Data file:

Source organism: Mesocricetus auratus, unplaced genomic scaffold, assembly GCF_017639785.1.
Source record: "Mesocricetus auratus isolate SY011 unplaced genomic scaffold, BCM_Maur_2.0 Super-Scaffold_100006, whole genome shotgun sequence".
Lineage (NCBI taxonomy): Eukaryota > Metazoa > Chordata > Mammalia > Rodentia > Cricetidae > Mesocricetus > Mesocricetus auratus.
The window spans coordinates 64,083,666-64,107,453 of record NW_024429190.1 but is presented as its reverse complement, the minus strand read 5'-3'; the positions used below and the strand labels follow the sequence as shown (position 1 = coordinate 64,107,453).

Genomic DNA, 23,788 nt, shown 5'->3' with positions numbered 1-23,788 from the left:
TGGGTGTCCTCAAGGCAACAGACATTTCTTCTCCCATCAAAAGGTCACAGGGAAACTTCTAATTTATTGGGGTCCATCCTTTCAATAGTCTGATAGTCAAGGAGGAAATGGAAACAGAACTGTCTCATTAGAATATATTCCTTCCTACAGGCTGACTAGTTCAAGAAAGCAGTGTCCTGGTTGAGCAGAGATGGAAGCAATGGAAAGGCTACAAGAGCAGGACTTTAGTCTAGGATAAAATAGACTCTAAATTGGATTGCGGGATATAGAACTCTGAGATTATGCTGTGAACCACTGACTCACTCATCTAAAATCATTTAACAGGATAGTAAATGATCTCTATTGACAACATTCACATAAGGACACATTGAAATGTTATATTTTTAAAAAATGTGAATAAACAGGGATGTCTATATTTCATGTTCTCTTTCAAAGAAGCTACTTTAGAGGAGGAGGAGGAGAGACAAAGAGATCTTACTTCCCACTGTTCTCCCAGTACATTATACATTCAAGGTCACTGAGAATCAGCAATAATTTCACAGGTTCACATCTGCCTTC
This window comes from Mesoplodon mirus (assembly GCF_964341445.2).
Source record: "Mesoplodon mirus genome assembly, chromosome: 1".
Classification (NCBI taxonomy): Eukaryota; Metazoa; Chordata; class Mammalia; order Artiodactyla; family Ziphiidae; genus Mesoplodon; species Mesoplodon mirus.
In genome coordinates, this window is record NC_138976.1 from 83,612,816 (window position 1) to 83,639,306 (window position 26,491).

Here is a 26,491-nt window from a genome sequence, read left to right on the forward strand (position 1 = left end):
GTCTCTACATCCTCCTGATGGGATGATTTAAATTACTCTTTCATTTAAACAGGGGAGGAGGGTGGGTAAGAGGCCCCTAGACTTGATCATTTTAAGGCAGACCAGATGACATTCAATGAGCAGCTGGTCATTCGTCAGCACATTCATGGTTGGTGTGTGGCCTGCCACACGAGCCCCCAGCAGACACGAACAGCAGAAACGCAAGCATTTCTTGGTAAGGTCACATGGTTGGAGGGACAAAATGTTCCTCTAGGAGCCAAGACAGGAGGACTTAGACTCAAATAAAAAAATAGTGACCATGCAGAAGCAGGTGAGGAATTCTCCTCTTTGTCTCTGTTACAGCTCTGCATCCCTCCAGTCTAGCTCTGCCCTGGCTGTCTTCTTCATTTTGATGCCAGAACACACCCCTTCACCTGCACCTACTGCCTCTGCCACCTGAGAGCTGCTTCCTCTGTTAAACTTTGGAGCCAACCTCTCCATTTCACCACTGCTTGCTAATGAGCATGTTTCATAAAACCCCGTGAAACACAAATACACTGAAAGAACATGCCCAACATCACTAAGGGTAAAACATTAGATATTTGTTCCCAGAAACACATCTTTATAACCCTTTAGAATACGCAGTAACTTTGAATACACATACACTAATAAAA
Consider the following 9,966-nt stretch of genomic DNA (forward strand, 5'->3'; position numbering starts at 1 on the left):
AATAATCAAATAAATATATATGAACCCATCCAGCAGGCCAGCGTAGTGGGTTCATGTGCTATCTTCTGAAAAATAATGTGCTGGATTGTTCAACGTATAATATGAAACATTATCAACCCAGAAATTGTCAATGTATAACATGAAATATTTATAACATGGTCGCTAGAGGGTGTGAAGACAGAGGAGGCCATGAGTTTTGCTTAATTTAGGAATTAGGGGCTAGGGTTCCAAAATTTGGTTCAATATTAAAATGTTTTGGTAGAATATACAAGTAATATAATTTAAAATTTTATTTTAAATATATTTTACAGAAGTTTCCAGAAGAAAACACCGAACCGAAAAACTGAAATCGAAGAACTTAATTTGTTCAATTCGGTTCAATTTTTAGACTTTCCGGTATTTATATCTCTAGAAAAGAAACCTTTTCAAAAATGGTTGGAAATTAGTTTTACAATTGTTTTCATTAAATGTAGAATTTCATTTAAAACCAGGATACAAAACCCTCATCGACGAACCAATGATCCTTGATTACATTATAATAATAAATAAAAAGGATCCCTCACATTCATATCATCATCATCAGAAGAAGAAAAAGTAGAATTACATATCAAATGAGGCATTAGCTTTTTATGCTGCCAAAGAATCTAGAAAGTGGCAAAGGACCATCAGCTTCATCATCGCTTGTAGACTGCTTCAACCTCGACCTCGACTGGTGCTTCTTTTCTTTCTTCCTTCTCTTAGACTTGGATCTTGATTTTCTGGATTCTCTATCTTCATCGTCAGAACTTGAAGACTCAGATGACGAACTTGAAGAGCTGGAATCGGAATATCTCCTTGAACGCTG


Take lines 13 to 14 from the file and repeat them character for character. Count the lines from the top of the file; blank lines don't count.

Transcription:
Consider the following 9,966-nt stretch of genomic DNA (forward strand, 5'->3'; position numbering starts at 1 on the left):
AATAATCAAATAAATATATATGAACCCATCCAGCAGGCCAGCGTAGTGGGTTCATGTGCTATCTTCTGAAAAATAATGTGCTGGATTGTTCAACGTATAATATGAAACATTATCAACCCAGAAATTGTCAATGTATAACATGAAATATTTATAACATGGTCGCTAGAGGGTGTGAAGACAGAGGAGGCCATGAGTTTTGCTTAATTTAGGAATTAGGGGCTAGGGTTCCAAAATTTGGTTCAATATTAAAATGTTTTGGTAGAATATACAAGTAATATAATTTAAAATTTTATTTTAAATATATTTTACAGAAGTTTCCAGAAGAAAACACCGAACCGAAAAACTGAAATCGAAGAACTTAATTTGTTCAATTCGGTTCAATTTTTAGACTTTCCGGTATTTATATCTCTAGAAAAGAAACCTTTTCAAAAATGGTTGGAAATTAGTTTTACAATTGTTTTCATTAAATGTAGAATTTCATTTAAAACCAGGATACAAAACCCTCATCGACGAACCAATGATCCTTGATTACATTATAATAATAAATAAAAAGGATCCCTCACATTCATATCATCATCATCAGAAGAAGAAAAAGTAGAATTACATATCAAATGAGGCATTAGCTTTTTATGCTGCCAAAGAATCTAGAAAGTGGCAAAGGACCATCAGCTTCATCATCGCTTGTAGACTGCTTCAACCTCGACCTCGACTGGTGCTTCTTTTCTTTCTTCCTTCTCTTAGACTTGGATCTTGATTTTCTGGATTCTCTATCTTCATCGTCAGAACTTGAAGACTCAGATGACGAACTTGAAGAGCTGGAATCGGAATATCTCCTTGAACGCTG